Cast elastomer groups active in developing MOCA replacements
Report by Liz White, UTI editor
The situation for use of the polyurethane elastomer curative MOCA (methyl-bis-chloroaniline) in Europe is getting more difficult.
ECHA, the European Chemicals Agency, is considering adding the curative to its candidate list of SVHCs (Substances of Very High Concern), which will need authorisation to use. At present ECHA is consulting on the move.
At Chemtura, Mark Moody, marketing manager in EMEA for Adiprene/Vibrathane, noted that "anything on the SVHC list has the potential to become authorised eventually," although that hasn't happened yet.
For Baule, Philippe Jeantin, managing director, said, "I think MOCA is not more dangerous today than it was ten years ago - and the way people are handling it is much better." He noted that there is nevertheless pressure on BaulŽ and all the small moulders.
Any trend away from MOCA in Europe is slow, he said, noting the reality: that "MOCA is still widely used."
"We can help users handle it with the highest possible standards. We are, as part of Bayer, at the forefront with high H&S standards for MOCA," the Baule expert said. And he stressed, "We are still very active in finding alternatives."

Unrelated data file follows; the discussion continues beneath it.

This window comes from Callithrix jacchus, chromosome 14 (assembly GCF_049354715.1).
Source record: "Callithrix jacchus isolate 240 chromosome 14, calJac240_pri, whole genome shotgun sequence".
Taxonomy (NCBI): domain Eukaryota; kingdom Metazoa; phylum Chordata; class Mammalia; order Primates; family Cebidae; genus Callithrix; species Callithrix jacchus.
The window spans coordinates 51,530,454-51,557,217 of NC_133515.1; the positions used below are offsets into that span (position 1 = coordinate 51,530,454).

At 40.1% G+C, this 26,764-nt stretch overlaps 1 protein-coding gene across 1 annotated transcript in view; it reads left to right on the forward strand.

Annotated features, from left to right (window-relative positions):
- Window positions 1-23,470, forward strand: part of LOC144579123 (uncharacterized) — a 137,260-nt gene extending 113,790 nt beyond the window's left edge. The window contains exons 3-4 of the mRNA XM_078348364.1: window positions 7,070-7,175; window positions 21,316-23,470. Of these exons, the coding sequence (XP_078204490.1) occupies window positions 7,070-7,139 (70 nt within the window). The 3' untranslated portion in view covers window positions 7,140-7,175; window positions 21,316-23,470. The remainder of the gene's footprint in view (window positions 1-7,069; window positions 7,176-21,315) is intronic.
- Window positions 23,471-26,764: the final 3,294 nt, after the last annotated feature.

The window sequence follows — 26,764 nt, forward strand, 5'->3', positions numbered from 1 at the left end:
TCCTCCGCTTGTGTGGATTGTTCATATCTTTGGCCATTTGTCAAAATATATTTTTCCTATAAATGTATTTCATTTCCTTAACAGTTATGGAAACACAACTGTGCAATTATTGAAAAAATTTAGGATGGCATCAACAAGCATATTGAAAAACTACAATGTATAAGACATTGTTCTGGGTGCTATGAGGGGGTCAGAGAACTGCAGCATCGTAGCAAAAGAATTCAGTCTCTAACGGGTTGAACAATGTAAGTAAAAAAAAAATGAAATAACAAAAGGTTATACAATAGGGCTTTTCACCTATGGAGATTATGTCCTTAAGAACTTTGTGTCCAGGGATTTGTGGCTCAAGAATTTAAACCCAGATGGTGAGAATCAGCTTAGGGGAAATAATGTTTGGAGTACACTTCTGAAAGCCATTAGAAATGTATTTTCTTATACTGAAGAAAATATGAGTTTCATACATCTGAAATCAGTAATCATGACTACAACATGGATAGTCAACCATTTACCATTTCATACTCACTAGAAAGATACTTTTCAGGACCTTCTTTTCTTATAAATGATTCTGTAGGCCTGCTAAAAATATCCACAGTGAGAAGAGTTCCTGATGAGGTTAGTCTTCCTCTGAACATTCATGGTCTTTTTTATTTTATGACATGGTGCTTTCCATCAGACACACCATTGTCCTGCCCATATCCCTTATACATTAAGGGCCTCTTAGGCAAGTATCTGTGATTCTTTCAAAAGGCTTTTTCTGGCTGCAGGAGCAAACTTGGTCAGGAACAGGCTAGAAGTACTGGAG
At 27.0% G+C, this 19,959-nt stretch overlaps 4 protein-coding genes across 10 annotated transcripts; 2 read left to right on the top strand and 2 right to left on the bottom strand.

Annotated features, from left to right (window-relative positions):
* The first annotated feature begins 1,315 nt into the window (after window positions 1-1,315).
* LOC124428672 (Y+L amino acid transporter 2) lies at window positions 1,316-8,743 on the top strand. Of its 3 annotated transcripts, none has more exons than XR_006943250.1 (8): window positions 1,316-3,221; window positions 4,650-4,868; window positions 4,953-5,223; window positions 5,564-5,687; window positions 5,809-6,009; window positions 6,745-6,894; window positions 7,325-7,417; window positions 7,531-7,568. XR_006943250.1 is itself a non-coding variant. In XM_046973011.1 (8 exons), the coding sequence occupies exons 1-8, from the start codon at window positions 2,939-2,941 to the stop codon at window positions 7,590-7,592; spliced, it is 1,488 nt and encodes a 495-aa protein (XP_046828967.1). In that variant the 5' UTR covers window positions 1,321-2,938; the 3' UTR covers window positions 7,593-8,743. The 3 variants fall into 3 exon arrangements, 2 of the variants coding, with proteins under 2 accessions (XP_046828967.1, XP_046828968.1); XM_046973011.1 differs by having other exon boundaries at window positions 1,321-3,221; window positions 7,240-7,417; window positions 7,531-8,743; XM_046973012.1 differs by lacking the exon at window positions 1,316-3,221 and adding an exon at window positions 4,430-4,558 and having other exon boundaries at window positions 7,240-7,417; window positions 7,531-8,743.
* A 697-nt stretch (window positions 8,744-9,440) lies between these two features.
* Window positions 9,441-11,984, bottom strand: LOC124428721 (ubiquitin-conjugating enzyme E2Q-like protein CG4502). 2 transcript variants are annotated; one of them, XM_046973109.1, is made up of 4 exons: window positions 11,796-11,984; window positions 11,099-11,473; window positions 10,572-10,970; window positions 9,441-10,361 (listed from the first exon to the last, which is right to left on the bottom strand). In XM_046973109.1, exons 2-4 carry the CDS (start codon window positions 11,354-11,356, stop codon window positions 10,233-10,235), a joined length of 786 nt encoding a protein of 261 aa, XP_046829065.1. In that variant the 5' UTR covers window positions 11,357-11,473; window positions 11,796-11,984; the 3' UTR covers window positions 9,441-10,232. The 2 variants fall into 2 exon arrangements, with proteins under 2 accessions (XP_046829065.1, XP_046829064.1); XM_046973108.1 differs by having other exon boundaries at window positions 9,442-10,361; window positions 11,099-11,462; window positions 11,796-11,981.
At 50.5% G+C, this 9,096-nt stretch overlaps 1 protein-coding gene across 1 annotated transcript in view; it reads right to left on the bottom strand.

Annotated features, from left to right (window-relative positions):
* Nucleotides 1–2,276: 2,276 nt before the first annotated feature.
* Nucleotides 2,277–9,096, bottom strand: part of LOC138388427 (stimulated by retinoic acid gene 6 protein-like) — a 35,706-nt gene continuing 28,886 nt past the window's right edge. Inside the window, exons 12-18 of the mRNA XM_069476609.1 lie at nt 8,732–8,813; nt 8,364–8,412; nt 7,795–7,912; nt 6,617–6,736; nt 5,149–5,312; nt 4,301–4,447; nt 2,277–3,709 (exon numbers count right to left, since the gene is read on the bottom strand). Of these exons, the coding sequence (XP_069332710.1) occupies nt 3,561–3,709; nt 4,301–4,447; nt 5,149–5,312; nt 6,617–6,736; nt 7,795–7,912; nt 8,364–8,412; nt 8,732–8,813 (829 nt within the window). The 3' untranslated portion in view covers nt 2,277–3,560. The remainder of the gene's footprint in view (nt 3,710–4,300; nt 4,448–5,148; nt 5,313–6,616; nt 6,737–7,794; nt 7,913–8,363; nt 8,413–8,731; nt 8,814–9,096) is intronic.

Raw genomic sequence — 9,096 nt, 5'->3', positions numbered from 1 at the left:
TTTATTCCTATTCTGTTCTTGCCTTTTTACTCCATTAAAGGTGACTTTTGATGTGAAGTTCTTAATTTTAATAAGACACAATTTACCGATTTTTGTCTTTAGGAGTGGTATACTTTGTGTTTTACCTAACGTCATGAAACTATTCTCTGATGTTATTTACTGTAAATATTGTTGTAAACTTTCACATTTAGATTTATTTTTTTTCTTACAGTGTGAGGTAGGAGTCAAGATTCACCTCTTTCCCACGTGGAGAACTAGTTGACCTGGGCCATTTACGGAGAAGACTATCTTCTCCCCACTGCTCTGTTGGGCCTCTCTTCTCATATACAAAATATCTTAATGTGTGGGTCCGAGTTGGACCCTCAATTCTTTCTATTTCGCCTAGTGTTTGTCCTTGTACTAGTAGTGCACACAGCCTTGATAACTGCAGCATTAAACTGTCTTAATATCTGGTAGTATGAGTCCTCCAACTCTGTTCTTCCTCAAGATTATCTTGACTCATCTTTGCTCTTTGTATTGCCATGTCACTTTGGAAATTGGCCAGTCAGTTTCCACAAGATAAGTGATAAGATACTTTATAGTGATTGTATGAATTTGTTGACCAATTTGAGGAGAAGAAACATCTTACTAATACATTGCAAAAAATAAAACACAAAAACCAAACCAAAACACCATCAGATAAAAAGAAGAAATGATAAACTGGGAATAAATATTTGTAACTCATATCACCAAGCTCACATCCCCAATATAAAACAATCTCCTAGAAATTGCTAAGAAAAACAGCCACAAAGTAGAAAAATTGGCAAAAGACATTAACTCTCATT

Because of this heightened awareness around MOCA, "what we are trying to do is offer them alternatives," said Matthew Hellstern, Chemtura's general manager/president urethanes. "We are working with the customers so that they have solutions that can be compliant going forward," Hellstern said.
Stephen Lewis, business director, EMEA for Adiprene/Vibrathane, noted that Chemtura can offer a range of alternatives at present, adding that MOCA use has cost/performance benefits. This probably explains why a significant number of people are still using MOCA in Europe.
Like Baule, Moody said that Chemtura has the tools and skills to handle the material well and to enable customers to do the same.
Hellstern said that there is greater awareness now of the alternatives, especially for high-performance applications, but noted that, "If we were looking for replacements for curatives, then there is no drop-in replacement, to give the same cost/benefit ratio.